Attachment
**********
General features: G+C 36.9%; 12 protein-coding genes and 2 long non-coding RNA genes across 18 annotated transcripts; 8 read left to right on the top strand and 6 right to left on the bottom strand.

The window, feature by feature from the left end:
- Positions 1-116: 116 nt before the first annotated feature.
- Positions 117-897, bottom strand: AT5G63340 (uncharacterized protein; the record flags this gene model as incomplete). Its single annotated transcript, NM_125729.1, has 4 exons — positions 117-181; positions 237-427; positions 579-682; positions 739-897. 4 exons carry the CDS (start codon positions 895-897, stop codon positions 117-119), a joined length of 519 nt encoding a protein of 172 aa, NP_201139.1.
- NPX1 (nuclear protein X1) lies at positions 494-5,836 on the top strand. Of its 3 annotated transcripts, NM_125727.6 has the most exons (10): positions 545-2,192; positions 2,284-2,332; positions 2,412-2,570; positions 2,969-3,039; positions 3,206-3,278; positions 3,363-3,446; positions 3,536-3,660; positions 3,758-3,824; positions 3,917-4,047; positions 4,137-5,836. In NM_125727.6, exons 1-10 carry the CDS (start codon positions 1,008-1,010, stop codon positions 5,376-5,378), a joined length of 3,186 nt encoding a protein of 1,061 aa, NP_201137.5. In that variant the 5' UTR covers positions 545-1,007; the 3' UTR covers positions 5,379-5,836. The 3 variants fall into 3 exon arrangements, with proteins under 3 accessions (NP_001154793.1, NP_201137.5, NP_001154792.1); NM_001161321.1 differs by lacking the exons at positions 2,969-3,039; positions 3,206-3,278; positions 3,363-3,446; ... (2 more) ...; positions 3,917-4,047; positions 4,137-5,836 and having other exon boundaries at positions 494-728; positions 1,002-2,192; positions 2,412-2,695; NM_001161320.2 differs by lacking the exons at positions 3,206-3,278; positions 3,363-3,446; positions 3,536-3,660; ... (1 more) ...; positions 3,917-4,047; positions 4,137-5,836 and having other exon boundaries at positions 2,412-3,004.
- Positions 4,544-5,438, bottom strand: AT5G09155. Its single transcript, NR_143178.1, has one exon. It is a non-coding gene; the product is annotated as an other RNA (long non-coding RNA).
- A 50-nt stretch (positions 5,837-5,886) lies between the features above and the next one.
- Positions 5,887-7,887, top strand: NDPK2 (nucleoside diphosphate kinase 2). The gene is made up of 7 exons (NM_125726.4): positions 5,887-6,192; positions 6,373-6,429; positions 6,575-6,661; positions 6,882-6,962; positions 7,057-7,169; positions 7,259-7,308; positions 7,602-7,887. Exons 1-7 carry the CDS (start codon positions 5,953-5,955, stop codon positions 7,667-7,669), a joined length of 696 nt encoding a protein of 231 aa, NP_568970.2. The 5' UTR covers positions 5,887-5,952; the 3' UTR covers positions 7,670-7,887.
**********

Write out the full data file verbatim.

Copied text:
General features: G+C 36.9%; 12 protein-coding genes and 2 long non-coding RNA genes across 18 annotated transcripts; 8 read left to right on the top strand and 6 right to left on the bottom strand.

The window, feature by feature from the left end:
- Positions 1-116: 116 nt before the first annotated feature.
- Positions 117-897, bottom strand: AT5G63340 (uncharacterized protein; the record flags this gene model as incomplete). Its single annotated transcript, NM_125729.1, has 4 exons — positions 117-181; positions 237-427; positions 579-682; positions 739-897. 4 exons carry the CDS (start codon positions 895-897, stop codon positions 117-119), a joined length of 519 nt encoding a protein of 172 aa, NP_201139.1.
- NPX1 (nuclear protein X1) lies at positions 494-5,836 on the top strand. Of its 3 annotated transcripts, NM_125727.6 has the most exons (10): positions 545-2,192; positions 2,284-2,332; positions 2,412-2,570; positions 2,969-3,039; positions 3,206-3,278; positions 3,363-3,446; positions 3,536-3,660; positions 3,758-3,824; positions 3,917-4,047; positions 4,137-5,836. In NM_125727.6, exons 1-10 carry the CDS (start codon positions 1,008-1,010, stop codon positions 5,376-5,378), a joined length of 3,186 nt encoding a protein of 1,061 aa, NP_201137.5. In that variant the 5' UTR covers positions 545-1,007; the 3' UTR covers positions 5,379-5,836. The 3 variants fall into 3 exon arrangements, with proteins under 3 accessions (NP_001154793.1, NP_201137.5, NP_001154792.1); NM_001161321.1 differs by lacking the exons at positions 2,969-3,039; positions 3,206-3,278; positions 3,363-3,446; ... (2 more) ...; positions 3,917-4,047; positions 4,137-5,836 and having other exon boundaries at positions 494-728; positions 1,002-2,192; positions 2,412-2,695; NM_001161320.2 differs by lacking the exons at positions 3,206-3,278; positions 3,363-3,446; positions 3,536-3,660; ... (1 more) ...; positions 3,917-4,047; positions 4,137-5,836 and having other exon boundaries at positions 2,412-3,004.
- Positions 4,544-5,438, bottom strand: AT5G09155. Its single transcript, NR_143178.1, has one exon. It is a non-coding gene; the product is annotated as an other RNA (long non-coding RNA).
- A 50-nt stretch (positions 5,837-5,886) lies between the features above and the next one.
- Positions 5,887-7,887, top strand: NDPK2 (nucleoside diphosphate kinase 2). The gene is made up of 7 exons (NM_125726.4): positions 5,887-6,192; positions 6,373-6,429; positions 6,575-6,661; positions 6,882-6,962; positions 7,057-7,169; positions 7,259-7,308; positions 7,602-7,887. Exons 1-7 carry the CDS (start codon positions 5,953-5,955, stop codon positions 7,667-7,669), a joined length of 696 nt encoding a protein of 231 aa, NP_568970.2. The 5' UTR covers positions 5,887-5,952; the 3' UTR covers positions 7,670-7,887.